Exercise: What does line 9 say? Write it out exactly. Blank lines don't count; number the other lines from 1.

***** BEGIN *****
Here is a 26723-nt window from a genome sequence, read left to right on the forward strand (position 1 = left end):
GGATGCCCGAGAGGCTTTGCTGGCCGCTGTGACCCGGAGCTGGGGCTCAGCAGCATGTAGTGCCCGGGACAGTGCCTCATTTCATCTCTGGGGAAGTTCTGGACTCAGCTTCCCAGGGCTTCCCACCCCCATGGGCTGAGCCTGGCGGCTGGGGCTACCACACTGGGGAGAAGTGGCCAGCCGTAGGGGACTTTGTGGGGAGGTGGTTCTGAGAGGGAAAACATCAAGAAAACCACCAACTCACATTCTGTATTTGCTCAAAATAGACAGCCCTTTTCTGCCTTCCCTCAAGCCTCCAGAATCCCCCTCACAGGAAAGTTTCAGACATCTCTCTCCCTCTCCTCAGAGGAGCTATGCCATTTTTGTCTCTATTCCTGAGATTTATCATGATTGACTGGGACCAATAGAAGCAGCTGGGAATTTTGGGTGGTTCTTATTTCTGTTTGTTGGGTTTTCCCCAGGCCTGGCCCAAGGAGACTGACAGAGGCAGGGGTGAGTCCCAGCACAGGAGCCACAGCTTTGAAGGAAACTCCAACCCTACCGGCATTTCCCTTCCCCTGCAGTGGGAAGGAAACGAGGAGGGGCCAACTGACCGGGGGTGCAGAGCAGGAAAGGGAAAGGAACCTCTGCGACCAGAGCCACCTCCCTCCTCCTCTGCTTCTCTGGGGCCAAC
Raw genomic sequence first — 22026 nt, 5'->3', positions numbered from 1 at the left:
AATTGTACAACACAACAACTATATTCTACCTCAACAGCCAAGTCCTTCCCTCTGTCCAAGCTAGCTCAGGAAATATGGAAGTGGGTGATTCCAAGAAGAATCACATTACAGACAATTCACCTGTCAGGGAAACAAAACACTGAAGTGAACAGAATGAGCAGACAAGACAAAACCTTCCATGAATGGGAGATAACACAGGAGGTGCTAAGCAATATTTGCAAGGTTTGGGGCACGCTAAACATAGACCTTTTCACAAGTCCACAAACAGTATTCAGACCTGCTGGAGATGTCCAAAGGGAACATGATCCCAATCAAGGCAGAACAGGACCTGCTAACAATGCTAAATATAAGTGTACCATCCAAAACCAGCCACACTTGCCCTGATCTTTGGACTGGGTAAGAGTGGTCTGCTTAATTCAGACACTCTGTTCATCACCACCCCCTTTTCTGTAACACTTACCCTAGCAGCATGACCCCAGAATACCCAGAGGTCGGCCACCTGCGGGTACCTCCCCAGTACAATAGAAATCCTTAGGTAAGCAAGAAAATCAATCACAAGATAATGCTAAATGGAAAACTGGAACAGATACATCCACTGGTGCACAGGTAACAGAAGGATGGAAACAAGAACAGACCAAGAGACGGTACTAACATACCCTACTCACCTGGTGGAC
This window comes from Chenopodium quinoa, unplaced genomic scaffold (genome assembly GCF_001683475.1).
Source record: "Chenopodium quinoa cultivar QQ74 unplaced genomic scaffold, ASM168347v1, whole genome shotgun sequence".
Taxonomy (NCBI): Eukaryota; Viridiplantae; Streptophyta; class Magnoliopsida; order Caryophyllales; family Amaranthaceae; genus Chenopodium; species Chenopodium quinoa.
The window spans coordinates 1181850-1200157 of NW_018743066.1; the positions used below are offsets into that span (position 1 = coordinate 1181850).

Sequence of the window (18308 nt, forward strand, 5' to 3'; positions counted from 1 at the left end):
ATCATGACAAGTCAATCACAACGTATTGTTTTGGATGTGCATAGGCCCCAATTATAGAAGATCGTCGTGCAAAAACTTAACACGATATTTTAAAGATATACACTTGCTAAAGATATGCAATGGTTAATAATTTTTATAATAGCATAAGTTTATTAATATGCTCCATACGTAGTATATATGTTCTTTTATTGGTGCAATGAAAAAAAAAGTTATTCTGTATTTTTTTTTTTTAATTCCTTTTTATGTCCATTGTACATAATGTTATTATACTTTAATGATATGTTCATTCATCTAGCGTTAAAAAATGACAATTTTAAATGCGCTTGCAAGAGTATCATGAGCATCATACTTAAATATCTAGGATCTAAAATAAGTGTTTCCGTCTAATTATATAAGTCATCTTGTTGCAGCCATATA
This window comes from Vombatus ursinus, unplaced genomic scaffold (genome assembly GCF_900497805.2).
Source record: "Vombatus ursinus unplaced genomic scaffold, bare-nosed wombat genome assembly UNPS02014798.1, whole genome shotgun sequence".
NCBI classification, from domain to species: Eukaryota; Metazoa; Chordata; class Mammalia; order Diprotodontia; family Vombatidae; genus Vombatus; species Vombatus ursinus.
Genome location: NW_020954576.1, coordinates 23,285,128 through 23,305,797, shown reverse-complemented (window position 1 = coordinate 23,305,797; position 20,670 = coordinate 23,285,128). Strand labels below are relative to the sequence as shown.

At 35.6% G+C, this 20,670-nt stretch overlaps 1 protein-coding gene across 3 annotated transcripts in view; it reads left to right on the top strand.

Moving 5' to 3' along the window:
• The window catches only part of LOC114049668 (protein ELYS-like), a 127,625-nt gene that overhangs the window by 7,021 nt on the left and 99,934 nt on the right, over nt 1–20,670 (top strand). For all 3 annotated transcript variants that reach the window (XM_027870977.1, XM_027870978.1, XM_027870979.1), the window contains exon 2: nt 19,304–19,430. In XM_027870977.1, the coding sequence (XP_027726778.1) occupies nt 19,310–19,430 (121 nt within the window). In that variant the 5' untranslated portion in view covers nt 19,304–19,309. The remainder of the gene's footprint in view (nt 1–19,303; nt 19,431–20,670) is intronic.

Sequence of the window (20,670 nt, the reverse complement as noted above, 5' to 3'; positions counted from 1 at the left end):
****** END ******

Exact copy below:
Sequence of the window (18308 nt, forward strand, 5' to 3'; positions counted from 1 at the left end):